Particle back-transport causes a stratification of cake layer with large particles in the bottom and small particles in the top. This phenomenon is more apparent in the constant pressure mode, where flux declines gradually over time. Under the declining flux condition, the large particles with high back-transport velocities can deposit mainly in the beginning of a filtration cycle since the convective flow velocity toward the membrane can exceed the back-transport velocity. But, the deposition of large particles becomes scarcer toward the end of the filtration cycle, where the slower water permeation at the low flux condition fails to exceed the back transport velocity.
The probability of particle deposition ( Pd ) can be calculated by dividing the effective particle deposition velocity (J – vT) by the convective flow caused by flux as expressed in Equation (1), where the higher the total back-transport velocity is the lower the probability of deposition is.
Pd Probability of particle deposition (-)
J Flux (m/s or LMH)
vT Total back-transport velocity (m/s)
Figure 1 shows the size distributions of the particles that deposit on membrane surface as a function of flux. The areas underneath the curves represent the relative amount of particles that deposit. It is apparent that less amount of particles deposits at low fluxes. Simultaneously the average size of the particles depositing on membrane also declines as flux decreases. As a consequence of gradual change of the particle sizes among those deposit, cake layer becomes stratified in constant pressure mode as illustrated in Figure 2. While the bottom part of the cake layer consists of large and small particles, the top consists of mainly small particles. On the contrary, particle size distribution does not change in constant flux mode, where the convective flow that brings particles down to membrane is maintained constant. However, as discussed in section 1.2.3, cake layer still appears stratified as a consequence of more severe cake layer compaction in the bottom of the cake layer especially when soft particles are filtered.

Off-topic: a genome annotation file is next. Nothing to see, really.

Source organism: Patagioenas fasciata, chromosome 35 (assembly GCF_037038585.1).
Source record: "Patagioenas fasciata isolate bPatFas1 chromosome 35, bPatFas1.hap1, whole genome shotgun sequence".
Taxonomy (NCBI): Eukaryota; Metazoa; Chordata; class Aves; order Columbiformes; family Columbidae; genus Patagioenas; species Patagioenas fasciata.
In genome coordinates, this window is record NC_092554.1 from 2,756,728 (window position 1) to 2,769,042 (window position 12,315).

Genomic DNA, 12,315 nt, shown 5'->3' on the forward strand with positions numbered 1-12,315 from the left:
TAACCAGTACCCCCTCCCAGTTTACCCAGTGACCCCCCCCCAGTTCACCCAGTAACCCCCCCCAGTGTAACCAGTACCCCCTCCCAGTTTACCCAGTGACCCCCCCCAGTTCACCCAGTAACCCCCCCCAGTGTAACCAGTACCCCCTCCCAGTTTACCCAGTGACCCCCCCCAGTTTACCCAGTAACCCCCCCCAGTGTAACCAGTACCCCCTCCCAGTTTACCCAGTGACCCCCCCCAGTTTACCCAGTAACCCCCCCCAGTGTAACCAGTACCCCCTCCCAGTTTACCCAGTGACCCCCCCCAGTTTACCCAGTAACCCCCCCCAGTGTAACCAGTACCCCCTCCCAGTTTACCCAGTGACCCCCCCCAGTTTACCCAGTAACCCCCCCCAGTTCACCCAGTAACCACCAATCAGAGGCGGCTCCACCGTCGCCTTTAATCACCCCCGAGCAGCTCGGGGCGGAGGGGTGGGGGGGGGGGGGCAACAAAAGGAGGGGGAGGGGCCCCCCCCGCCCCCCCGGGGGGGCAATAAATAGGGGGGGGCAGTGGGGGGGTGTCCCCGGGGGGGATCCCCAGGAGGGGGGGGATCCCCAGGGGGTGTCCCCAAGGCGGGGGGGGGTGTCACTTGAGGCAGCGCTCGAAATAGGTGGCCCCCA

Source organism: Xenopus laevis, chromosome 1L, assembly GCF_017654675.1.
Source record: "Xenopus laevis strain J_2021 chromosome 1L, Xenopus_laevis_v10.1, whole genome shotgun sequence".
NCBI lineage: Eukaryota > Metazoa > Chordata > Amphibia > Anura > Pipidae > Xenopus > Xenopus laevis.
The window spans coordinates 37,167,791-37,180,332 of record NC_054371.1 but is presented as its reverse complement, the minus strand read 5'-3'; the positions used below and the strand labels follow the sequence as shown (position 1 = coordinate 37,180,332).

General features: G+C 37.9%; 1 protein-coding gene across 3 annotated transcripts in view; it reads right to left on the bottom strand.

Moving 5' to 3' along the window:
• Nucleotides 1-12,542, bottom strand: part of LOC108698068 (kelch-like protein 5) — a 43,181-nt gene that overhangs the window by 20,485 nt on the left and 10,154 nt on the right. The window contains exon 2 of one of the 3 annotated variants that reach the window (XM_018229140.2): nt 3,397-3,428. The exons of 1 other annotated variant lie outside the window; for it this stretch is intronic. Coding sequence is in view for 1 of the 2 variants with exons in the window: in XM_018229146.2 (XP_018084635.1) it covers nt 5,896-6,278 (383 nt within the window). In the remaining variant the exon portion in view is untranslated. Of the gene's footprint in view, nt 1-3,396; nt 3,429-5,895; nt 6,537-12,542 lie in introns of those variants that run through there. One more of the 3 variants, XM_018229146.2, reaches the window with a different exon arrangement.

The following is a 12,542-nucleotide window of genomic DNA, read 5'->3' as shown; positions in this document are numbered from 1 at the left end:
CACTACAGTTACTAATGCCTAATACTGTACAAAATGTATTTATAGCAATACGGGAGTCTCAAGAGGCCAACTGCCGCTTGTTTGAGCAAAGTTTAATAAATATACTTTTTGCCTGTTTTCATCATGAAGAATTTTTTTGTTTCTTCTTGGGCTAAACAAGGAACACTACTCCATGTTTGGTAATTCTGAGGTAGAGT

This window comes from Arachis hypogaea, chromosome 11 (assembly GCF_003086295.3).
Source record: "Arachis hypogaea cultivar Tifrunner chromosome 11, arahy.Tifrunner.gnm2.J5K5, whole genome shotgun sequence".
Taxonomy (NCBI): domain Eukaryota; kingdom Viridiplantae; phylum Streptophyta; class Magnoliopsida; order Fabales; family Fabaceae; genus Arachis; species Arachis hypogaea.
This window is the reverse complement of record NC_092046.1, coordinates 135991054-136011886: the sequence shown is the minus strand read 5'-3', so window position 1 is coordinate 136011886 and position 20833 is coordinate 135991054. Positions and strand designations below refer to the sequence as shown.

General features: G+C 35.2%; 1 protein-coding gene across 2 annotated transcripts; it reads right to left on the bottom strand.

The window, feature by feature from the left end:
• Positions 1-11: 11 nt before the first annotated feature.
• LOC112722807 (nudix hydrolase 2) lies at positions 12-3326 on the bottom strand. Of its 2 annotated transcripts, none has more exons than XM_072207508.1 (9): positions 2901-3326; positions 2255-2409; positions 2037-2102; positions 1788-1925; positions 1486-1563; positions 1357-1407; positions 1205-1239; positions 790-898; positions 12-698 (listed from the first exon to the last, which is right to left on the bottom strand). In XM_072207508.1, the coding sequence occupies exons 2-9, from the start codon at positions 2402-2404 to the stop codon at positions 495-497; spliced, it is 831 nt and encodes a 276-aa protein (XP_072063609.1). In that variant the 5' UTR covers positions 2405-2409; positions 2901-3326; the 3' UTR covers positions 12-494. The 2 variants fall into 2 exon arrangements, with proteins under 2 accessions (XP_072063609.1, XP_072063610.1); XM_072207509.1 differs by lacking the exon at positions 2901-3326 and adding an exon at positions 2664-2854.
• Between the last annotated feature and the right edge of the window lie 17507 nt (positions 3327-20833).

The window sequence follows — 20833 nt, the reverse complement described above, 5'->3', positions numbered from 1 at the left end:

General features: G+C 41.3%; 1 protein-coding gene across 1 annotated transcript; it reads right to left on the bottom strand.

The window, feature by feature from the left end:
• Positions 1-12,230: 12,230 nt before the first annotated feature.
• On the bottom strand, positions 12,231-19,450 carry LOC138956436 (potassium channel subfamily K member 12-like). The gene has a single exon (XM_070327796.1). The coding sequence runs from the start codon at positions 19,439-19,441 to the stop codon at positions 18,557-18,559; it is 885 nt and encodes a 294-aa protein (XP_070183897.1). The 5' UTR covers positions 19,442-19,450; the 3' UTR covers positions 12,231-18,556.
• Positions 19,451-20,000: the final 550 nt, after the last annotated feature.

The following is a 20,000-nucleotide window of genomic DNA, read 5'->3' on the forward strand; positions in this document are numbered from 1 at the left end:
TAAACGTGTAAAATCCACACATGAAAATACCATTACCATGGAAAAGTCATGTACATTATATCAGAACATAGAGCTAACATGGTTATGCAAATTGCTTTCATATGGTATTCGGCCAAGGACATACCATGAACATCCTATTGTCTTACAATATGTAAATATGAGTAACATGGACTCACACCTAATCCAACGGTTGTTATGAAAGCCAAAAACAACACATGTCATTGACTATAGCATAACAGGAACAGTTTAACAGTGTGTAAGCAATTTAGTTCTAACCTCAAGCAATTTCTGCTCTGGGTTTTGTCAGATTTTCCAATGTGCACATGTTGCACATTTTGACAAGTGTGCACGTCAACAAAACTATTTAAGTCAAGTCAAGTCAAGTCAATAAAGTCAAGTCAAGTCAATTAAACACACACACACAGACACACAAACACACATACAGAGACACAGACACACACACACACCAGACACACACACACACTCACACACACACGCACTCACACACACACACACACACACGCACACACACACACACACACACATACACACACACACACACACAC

Conceptually cake layer resistance can be reduced by manipulating the TMP in the beginning of the filtration cycle. The deposition of large particles can be induced by allowing a high flux temporarily in the beginning and use the cake layer as a barrier for finer particle deposition under a lower flux. In addition, if the large particles in the bottom of the cake layer are less prone to the cake layer collapse than small particles, they can delay the cake layer compaction. This mechanism may explain the reasons why the quick initial cake layer formation delayed flux loss in the long run when anaerobically digested wastewater was filtered by tubular ceramic membranes (Imasaka et al. 1993).
Figure 1. Size distribution of the particles deposit on membrane surface as a function of flux under the condition described in the caption of the figure here, where the area below the curve represent the amount of particles deposit.
Figure 2 Side view of the cake layer formed under constant pressure mode, where less large particles deposit as flux decreases toward the end of filtration cycle.
© Seong Hoon Yoon